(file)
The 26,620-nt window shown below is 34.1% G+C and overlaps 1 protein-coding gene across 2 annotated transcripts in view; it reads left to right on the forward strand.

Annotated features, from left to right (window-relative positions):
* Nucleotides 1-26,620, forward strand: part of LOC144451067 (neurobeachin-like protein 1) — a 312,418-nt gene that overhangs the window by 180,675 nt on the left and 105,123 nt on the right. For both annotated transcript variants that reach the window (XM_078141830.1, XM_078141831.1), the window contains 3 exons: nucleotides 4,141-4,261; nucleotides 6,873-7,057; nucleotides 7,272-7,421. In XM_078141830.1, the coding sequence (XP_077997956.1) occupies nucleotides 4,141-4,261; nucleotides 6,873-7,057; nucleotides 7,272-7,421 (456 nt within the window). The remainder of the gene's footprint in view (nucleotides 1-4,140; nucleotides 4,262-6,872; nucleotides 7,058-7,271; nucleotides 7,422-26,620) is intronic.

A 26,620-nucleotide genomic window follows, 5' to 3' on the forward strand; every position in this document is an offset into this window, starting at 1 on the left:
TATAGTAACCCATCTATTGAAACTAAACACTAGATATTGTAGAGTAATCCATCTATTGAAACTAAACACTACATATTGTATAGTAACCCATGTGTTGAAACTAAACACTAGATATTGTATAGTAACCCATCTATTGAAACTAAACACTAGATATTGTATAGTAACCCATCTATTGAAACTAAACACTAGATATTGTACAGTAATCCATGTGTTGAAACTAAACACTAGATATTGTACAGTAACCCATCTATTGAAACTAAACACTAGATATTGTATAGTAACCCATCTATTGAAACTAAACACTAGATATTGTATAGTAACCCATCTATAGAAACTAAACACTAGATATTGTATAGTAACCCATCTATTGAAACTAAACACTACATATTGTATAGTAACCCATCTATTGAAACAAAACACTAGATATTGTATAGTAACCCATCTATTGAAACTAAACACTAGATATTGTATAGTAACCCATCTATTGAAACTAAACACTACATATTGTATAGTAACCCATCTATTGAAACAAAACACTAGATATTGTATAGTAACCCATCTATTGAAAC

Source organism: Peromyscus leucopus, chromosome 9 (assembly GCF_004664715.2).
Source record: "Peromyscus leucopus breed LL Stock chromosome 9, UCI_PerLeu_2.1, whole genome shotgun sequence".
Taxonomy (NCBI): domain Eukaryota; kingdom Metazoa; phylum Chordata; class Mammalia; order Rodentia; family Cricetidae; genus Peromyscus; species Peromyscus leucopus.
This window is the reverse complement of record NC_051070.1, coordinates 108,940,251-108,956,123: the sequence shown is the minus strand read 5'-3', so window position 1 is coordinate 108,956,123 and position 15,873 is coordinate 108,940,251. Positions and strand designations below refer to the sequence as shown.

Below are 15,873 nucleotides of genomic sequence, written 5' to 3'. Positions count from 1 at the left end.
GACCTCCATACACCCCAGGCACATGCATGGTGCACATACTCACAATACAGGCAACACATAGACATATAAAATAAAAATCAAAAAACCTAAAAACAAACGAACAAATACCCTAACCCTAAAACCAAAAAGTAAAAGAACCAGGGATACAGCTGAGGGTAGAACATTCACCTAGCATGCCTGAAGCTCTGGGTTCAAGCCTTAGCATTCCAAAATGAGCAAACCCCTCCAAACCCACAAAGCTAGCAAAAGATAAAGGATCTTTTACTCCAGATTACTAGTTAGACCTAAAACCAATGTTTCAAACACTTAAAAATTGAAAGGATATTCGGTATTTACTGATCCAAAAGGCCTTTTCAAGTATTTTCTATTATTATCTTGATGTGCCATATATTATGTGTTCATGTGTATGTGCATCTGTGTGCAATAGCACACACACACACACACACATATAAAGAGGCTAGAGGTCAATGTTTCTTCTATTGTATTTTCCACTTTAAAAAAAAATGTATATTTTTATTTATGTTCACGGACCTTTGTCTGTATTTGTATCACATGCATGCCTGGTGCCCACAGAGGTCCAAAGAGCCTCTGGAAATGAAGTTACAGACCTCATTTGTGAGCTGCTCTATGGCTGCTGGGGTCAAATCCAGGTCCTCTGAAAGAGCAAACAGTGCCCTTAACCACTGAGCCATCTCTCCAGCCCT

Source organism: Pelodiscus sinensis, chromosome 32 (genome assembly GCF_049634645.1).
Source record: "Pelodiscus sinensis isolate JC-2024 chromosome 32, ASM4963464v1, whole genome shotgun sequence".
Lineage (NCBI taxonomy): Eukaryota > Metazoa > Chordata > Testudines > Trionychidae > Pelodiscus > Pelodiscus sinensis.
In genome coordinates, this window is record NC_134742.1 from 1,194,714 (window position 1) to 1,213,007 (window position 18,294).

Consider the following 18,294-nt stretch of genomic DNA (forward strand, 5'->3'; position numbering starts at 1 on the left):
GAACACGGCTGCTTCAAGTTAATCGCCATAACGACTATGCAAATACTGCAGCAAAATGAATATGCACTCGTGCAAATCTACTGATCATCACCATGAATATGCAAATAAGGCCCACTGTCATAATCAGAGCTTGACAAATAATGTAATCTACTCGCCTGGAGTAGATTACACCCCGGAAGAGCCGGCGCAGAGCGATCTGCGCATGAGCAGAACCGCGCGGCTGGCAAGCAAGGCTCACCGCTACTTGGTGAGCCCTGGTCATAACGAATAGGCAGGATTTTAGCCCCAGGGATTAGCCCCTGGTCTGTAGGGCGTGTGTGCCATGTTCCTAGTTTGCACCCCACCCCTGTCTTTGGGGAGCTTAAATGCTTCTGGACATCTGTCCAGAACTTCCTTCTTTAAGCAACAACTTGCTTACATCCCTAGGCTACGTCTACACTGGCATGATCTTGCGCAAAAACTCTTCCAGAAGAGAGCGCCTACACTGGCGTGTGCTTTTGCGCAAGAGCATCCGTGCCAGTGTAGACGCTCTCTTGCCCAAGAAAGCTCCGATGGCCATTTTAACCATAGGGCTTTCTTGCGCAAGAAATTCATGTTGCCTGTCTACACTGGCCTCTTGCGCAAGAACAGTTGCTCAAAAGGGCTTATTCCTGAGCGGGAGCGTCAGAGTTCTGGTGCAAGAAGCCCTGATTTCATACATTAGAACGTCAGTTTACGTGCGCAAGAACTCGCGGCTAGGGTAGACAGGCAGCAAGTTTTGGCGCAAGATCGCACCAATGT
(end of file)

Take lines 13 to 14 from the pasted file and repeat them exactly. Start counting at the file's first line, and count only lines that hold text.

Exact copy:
Source record: "Pelodiscus sinensis isolate JC-2024 chromosome 32, ASM4963464v1, whole genome shotgun sequence".
Lineage (NCBI taxonomy): Eukaryota > Metazoa > Chordata > Testudines > Trionychidae > Pelodiscus > Pelodiscus sinensis.